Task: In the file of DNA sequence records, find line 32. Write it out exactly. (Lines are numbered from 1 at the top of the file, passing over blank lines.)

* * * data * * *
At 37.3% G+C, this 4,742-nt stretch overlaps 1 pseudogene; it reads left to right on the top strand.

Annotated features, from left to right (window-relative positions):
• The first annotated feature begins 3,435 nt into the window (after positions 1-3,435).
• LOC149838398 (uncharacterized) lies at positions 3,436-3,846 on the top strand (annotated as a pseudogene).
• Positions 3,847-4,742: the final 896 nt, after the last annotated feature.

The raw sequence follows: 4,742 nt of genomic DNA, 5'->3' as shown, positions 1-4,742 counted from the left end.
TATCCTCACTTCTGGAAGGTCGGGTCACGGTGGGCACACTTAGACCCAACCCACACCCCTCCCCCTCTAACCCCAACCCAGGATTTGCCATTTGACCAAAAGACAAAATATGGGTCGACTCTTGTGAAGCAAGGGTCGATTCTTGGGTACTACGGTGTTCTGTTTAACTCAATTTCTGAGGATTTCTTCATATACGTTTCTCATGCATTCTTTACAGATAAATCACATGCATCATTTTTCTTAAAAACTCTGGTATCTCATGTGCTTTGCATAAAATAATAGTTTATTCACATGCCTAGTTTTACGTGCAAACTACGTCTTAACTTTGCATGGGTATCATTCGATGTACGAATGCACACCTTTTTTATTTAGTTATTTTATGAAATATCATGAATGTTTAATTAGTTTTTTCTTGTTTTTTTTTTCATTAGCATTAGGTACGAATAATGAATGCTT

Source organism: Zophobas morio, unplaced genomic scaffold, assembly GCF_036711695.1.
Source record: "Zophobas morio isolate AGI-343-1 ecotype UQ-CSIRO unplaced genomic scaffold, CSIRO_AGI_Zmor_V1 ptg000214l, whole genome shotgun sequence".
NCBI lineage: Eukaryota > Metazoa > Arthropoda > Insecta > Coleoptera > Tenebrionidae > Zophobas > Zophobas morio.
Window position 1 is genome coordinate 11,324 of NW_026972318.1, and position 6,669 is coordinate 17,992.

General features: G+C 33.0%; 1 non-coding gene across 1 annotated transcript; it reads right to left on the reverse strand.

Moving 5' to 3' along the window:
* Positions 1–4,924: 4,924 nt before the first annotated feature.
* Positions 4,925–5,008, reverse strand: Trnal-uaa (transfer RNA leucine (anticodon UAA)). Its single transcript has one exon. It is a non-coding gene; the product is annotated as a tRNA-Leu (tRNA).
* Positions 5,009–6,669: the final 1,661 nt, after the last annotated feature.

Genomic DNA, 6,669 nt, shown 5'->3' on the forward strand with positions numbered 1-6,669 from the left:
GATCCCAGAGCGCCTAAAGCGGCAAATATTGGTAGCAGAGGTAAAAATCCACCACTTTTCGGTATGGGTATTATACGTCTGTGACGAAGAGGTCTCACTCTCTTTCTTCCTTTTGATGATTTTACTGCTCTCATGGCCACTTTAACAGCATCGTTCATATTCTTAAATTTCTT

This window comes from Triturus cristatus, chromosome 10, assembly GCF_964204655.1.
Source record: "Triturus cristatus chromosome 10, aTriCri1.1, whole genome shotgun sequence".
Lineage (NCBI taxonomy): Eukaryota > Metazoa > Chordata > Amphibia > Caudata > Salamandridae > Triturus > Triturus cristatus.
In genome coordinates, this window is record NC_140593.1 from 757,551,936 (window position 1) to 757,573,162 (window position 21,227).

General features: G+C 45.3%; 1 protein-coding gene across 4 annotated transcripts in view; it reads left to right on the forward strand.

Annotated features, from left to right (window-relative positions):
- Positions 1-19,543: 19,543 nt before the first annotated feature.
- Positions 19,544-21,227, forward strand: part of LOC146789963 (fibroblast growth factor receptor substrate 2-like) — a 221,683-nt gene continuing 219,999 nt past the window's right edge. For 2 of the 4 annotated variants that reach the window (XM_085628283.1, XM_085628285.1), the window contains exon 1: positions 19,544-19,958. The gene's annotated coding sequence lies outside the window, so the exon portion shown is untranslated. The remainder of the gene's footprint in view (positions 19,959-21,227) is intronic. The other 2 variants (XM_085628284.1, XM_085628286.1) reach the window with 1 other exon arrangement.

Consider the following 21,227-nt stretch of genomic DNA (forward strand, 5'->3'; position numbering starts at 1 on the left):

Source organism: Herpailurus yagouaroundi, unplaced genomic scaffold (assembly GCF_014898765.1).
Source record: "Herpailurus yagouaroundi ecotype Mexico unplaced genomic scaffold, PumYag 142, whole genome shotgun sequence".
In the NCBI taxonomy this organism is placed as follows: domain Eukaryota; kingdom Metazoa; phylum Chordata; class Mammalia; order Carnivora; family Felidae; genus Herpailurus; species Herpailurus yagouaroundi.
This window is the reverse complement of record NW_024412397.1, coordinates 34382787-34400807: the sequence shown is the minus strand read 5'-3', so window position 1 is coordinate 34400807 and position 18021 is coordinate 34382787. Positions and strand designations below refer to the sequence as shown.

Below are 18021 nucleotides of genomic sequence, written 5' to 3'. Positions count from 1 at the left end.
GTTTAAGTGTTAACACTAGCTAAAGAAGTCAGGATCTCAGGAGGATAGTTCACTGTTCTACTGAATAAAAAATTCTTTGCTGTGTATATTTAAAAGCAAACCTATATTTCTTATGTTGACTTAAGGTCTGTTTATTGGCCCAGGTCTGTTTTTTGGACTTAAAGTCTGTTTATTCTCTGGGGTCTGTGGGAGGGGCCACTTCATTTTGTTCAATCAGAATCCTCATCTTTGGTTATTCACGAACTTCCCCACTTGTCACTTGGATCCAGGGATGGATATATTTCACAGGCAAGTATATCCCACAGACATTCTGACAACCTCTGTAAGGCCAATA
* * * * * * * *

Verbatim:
Below are 18021 nucleotides of genomic sequence, written 5' to 3'. Positions count from 1 at the left end.